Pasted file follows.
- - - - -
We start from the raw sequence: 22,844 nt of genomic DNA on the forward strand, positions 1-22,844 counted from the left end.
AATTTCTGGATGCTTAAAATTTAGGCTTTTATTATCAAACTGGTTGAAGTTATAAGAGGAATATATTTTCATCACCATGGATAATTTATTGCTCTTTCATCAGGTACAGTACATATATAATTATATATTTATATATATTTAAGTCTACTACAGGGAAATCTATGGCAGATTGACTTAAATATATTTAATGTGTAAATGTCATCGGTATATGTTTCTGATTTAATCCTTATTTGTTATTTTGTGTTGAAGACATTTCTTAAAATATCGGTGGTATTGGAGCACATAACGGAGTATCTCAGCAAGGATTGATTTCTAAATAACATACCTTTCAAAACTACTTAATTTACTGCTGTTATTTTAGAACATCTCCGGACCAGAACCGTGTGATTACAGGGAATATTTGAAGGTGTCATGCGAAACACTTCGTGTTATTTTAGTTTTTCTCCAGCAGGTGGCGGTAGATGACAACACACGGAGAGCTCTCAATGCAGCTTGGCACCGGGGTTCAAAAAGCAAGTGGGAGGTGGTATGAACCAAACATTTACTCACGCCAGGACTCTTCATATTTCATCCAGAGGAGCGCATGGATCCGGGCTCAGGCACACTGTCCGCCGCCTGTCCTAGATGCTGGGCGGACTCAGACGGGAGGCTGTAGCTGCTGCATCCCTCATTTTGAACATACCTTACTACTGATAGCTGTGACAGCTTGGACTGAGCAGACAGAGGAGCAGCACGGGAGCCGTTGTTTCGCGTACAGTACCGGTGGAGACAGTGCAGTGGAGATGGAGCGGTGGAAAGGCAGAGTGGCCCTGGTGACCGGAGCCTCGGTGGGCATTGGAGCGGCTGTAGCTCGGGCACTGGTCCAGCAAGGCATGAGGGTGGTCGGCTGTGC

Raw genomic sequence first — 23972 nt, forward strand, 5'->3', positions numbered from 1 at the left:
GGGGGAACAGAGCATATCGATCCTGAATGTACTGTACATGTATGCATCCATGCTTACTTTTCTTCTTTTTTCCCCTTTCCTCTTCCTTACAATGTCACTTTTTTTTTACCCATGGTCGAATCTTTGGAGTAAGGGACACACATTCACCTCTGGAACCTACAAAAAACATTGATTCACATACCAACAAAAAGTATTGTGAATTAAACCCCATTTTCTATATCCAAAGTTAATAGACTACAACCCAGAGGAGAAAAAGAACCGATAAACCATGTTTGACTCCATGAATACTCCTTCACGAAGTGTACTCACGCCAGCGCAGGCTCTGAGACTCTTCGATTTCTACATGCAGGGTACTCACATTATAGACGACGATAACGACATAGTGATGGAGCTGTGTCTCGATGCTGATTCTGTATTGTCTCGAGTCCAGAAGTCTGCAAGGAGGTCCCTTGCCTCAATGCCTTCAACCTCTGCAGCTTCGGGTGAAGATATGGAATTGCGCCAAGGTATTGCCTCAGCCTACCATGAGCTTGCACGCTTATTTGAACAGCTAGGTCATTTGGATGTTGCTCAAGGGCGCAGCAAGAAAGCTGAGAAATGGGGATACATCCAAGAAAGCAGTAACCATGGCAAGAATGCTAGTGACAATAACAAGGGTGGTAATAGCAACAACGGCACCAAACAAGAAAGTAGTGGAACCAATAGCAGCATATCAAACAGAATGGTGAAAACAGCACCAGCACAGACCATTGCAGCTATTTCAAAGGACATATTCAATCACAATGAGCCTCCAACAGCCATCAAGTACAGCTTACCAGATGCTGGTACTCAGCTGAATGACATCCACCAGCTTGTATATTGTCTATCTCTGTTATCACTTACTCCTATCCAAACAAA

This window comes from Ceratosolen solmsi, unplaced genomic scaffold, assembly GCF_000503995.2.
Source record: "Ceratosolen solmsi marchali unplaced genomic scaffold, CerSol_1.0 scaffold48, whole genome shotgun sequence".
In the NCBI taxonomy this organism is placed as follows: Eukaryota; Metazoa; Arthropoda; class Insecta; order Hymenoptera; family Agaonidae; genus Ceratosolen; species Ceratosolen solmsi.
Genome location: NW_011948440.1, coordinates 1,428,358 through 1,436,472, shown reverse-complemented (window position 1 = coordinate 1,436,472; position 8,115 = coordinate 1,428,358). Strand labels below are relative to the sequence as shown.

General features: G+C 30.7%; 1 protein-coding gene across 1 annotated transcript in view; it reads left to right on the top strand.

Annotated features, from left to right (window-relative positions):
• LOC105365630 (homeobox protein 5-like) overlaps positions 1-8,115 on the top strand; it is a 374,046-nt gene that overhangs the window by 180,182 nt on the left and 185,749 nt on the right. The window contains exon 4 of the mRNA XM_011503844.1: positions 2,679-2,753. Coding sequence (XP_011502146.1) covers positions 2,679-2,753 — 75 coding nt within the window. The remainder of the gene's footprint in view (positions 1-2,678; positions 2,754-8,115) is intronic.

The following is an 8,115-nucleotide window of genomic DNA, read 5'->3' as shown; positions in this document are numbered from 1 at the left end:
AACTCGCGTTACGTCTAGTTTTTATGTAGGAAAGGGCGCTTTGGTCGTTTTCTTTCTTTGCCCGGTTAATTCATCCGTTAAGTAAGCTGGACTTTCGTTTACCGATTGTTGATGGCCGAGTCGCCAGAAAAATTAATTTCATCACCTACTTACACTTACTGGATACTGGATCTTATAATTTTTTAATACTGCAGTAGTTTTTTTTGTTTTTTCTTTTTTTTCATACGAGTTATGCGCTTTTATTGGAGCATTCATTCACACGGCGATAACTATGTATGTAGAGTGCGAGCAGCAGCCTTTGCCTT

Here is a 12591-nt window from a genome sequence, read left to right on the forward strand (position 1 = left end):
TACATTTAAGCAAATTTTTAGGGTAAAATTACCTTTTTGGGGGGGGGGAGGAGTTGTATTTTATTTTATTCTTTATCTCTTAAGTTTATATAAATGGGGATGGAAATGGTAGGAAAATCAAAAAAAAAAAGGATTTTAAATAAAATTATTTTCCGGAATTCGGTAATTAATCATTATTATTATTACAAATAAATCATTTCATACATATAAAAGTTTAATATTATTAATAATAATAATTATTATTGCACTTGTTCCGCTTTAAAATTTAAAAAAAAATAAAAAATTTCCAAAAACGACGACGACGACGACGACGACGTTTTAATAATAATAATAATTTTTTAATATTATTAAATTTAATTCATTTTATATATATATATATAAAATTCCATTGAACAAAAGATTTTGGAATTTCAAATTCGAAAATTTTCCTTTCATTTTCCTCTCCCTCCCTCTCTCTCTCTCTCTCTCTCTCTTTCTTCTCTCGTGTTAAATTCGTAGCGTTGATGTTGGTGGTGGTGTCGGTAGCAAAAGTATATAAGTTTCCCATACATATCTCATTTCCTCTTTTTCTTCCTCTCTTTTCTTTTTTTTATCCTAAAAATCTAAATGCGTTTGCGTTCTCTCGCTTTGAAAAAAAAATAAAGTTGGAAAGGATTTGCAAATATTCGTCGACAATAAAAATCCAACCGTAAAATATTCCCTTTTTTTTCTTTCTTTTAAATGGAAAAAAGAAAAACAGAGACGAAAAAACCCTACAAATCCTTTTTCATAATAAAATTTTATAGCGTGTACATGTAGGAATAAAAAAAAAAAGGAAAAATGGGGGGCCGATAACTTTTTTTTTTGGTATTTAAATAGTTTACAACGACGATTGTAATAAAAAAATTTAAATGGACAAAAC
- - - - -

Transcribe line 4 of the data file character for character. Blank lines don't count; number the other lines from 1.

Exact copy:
GGGGGAACAGAGCATATCGATCCTGAATGTACTGTACATGTATGCATCCATGCTTACTTTTCTTCTTTTTTCCCCTTTCCTCTTCCTTACAATGTCACTTTTTTTTTACCCATGGTCGAATCTTTGGAGTAAGGGACACACATTCACCTCTGGAACCTACAAAAAACATTGATTCACATACCAACAAAAAGTATTGTGAATTAAACCCCATTTTCTATATCCAAAGTTAATAGACTACAACCCAGAGGAGAAAAAGAACCGATAAACCATGTTTGACTCCATGAATACTCCTTCACGAAGTGTACTCACGCCAGCGCAGGCTCTGAGACTCTTCGATTTCTACATGCAGGGTACTCACATTATAGACGACGATAACGACATAGTGATGGAGCTGTGTCTCGATGCTGATTCTGTATTGTCTCGAGTCCAGAAGTCTGCAAGGAGGTCCCTTGCCTCAATGCCTTCAACCTCTGCAGCTTCGGGTGAAGATATGGAATTGCGCCAAGGTATTGCCTCAGCCTACCATGAGCTTGCACGCTTATTTGAACAGCTAGGTCATTTGGATGTTGCTCAAGGGCGCAGCAAGAAAGCTGAGAAATGGGGATACATCCAAGAAAGCAGTAACCATGGCAAGAATGCTAGTGACAATAACAAGGGTGGTAATAGCAACAACGGCACCAAACAAGAAAGTAGTGGAACCAATAGCAGCATATCAAACAGAATGGTGAAAACAGCACCAGCACAGACCATTGCAGCTATTTCAAAGGACATATTCAATCACAATGAGCCTCCAACAGCCATCAAGTACAGCTTACCAGATGCTGGTACTCAGCTGAATGACATCCACCAGCTTGTATATTGTCTATCTCTGTTATCACTTACTCCTATCCAAACAAA